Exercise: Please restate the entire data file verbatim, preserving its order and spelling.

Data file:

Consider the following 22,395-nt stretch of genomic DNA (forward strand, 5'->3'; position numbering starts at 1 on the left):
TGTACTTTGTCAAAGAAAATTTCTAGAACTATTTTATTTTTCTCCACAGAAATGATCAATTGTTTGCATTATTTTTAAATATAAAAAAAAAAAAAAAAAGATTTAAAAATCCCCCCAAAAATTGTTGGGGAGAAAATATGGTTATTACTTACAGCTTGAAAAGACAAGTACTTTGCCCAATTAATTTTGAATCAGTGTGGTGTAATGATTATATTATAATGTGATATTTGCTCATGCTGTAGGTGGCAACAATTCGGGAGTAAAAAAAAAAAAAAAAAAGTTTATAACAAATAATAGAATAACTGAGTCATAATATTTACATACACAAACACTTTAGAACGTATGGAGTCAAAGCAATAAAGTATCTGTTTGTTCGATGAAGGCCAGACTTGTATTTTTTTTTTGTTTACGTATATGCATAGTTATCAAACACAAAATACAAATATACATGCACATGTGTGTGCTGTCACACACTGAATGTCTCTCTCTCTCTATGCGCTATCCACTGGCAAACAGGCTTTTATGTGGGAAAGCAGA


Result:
Consider the following 22,395-nt stretch of genomic DNA (forward strand, 5'->3'; position numbering starts at 1 on the left):
TGTACTTTGTCAAAGAAAATTTCTAGAACTATTTTATTTTTCTCCACAGAAATGATCAATTGTTTGCATTATTTTTAAATATAAAAAAAAAAAAAAAAAGATTTAAAAATCCCCCCAAAAATTGTTGGGGAGAAAATATGGTTATTACTTACAGCTTGAAAAGACAAGTACTTTGCCCAATTAATTTTGAATCAGTGTGGTGTAATGATTATATTATAATGTGATATTTGCTCATGCTGTAGGTGGCAACAATTCGGGAGTAAAAAAAAAAAAAAAAAAGTTTATAACAAATAATAGAATAACTGAGTCATAATATTTACATACACAAACACTTTAGAACGTATGGAGTCAAAGCAATAAAGTATCTGTTTGTTCGATGAAGGCCAGACTTGTATTTTTTTTTTGTTTACGTATATGCATAGTTATCAAACACAAAATACAAATATACATGCACATGTGTGTGCTGTCACACACTGAATGTCTCTCTCTCTCTATGCGCTATCCACTGGCAAACAGGCTTTTATGTGGGAAAGCAGA